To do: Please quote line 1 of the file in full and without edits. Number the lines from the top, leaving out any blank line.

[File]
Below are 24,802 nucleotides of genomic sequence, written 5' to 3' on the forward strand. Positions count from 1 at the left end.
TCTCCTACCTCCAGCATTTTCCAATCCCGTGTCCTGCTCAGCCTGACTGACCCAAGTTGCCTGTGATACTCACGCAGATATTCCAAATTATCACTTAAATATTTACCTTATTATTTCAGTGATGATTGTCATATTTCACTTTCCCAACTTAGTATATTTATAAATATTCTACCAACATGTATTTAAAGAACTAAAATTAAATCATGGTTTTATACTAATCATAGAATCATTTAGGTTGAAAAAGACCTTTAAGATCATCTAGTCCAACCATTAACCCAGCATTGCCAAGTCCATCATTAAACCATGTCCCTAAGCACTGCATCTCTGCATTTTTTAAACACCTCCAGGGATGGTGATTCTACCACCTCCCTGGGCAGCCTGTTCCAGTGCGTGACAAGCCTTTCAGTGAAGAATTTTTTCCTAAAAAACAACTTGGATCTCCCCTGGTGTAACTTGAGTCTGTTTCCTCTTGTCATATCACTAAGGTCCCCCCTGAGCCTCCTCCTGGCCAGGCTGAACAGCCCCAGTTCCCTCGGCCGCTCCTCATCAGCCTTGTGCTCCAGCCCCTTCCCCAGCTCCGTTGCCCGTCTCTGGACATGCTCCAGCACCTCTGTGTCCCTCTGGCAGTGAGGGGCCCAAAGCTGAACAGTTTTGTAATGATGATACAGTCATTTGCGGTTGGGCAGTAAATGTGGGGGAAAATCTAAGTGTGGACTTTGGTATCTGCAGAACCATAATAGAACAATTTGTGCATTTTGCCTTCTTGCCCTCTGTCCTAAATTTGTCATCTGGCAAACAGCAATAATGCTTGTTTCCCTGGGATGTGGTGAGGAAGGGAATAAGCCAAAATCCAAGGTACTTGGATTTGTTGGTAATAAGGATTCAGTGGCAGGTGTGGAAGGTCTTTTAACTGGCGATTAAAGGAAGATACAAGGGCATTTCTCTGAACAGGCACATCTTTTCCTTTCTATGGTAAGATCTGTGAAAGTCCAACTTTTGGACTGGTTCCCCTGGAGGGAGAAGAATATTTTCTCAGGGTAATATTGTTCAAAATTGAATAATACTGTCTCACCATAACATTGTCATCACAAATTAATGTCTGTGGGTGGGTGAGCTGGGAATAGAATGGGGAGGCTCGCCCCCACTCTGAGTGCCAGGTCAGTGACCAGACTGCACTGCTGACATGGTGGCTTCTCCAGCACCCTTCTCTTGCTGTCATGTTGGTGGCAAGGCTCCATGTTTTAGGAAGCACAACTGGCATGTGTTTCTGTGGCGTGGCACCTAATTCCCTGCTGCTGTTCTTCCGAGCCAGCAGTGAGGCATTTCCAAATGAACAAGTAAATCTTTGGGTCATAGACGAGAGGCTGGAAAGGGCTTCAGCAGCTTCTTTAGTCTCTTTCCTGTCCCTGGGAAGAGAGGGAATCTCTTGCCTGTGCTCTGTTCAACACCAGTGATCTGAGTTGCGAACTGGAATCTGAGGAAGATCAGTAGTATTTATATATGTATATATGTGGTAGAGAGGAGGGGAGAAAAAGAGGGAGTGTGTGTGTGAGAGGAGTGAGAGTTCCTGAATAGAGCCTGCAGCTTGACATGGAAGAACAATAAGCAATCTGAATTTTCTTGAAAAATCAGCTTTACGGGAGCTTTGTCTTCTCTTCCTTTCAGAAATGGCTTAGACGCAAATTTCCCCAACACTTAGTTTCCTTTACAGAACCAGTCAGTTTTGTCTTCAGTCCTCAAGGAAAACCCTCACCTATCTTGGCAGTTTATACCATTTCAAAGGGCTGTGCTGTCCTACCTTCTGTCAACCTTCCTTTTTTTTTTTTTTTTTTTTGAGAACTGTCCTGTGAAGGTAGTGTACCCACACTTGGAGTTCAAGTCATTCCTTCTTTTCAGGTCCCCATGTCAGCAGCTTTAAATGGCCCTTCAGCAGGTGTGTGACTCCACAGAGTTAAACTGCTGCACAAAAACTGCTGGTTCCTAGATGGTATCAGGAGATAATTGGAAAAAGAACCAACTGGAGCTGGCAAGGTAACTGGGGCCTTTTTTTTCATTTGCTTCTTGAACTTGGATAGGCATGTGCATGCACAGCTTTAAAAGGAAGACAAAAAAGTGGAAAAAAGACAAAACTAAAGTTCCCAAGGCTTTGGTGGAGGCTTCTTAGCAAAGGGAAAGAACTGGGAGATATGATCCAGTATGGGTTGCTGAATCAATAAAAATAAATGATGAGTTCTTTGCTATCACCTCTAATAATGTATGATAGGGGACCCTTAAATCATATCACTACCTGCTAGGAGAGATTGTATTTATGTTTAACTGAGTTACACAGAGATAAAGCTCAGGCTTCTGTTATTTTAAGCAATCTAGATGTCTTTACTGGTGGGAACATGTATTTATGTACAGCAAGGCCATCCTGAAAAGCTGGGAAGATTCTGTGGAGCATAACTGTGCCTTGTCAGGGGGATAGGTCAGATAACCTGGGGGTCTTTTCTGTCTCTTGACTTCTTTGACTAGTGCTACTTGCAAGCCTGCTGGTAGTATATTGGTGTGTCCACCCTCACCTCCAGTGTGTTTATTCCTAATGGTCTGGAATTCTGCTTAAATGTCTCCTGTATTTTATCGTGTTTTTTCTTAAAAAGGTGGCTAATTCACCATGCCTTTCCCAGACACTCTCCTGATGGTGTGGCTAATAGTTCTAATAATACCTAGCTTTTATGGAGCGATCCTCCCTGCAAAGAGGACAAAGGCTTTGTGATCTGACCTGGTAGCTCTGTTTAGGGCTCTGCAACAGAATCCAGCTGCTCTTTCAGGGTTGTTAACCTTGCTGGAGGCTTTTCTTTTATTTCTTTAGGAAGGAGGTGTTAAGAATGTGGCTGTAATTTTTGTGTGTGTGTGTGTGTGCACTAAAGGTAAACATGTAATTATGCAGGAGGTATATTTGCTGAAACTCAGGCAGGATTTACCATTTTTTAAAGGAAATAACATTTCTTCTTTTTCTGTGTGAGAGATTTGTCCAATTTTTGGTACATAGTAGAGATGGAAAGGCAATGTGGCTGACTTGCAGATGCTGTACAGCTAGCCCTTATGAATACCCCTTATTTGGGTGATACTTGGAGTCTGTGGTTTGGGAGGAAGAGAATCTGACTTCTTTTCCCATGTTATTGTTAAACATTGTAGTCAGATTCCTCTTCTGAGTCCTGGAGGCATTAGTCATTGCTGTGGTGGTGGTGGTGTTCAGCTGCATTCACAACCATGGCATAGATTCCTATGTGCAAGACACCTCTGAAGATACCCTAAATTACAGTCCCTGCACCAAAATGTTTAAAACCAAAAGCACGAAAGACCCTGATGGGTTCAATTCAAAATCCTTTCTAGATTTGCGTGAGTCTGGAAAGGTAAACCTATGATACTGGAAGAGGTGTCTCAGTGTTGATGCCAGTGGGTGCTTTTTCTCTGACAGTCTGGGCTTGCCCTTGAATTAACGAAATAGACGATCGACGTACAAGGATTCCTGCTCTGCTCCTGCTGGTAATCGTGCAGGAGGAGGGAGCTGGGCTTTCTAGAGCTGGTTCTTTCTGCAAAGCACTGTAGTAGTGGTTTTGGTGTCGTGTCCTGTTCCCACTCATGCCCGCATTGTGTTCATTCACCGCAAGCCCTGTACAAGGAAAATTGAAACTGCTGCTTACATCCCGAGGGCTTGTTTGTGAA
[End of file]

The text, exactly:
Below are 24,802 nucleotides of genomic sequence, written 5' to 3' on the forward strand. Positions count from 1 at the left end.